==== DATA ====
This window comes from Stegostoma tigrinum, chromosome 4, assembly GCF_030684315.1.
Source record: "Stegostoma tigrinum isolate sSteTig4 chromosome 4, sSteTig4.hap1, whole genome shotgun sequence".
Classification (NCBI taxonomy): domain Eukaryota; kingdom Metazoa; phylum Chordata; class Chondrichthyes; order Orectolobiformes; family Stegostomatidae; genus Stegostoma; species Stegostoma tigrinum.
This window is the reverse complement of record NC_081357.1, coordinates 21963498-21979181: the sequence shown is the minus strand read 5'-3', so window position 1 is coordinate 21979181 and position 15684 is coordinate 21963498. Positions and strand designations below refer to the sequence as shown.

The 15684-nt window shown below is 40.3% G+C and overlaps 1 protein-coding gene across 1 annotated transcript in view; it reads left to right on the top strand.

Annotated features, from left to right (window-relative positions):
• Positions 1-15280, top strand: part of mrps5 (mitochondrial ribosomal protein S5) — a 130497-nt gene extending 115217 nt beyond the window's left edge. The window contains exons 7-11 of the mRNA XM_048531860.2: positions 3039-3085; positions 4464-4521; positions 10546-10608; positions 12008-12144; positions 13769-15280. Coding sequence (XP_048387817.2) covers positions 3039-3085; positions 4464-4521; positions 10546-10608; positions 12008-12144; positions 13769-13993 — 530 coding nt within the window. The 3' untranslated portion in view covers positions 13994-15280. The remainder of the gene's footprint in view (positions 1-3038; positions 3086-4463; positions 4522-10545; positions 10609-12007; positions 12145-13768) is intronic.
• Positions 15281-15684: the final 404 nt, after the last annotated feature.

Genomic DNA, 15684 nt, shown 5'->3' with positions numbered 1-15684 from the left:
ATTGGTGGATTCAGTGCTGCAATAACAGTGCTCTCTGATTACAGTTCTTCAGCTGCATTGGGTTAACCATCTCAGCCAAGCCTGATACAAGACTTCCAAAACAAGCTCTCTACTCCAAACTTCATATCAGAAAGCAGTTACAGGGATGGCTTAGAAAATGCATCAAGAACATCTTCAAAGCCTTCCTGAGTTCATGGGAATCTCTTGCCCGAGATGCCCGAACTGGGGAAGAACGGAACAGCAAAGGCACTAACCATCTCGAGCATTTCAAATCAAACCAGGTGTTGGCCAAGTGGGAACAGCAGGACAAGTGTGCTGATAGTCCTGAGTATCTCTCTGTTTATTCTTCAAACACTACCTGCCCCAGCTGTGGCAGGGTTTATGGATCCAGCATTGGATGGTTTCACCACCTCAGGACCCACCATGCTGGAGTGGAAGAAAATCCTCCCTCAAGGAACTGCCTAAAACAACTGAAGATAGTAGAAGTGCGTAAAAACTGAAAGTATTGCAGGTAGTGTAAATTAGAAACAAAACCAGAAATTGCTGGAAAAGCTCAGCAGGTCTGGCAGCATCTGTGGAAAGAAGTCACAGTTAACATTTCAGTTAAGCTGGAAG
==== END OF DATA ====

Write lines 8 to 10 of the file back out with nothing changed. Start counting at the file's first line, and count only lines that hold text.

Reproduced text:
• Positions 15281-15684: the final 404 nt, after the last annotated feature.

Genomic DNA, 15684 nt, shown 5'->3' with positions numbered 1-15684 from the left:
ATTGGTGGATTCAGTGCTGCAATAACAGTGCTCTCTGATTACAGTTCTTCAGCTGCATTGGGTTAACCATCTCAGCCAAGCCTGATACAAGACTTCCAAAACAAGCTCTCTACTCCAAACTTCATATCAGAAAGCAGTTACAGGGATGGCTTAGAAAATGCATCAAGAACATCTTCAAAGCCTTCCTGAGTTCATGGGAATCTCTTGCCCGAGATGCCCGAACTGGGGAAGAACGGAACAGCAAAGGCACTAACCATCTCGAGCATTTCAAATCAAACCAGGTGTTGGCCAAGTGGGAACAGCAGGACAAGTGTGCTGATAGTCCTGAGTATCTCTCTGTTTATTCTTCAAACACTACCTGCCCCAGCTGTGGCAGGGTTTATGGATCCAGCATTGGATGGTTTCACCACCTCAGGACCCACCATGCTGGAGTGGAAGAAAATCCTCCCTCAAGGAACTGCCTAAAACAACTGAAGATAGTAGAAGTGCGTAAAAACTGAAAGTATTGCAGGTAGTGTAAATTAGAAACAAAACCAGAAATTGCTGGAAAAGCTCAGCAGGTCTGGCAGCATCTGTGGAAAGAAGTCACAGTTAACATTTCAGTTAAGCTGGAAG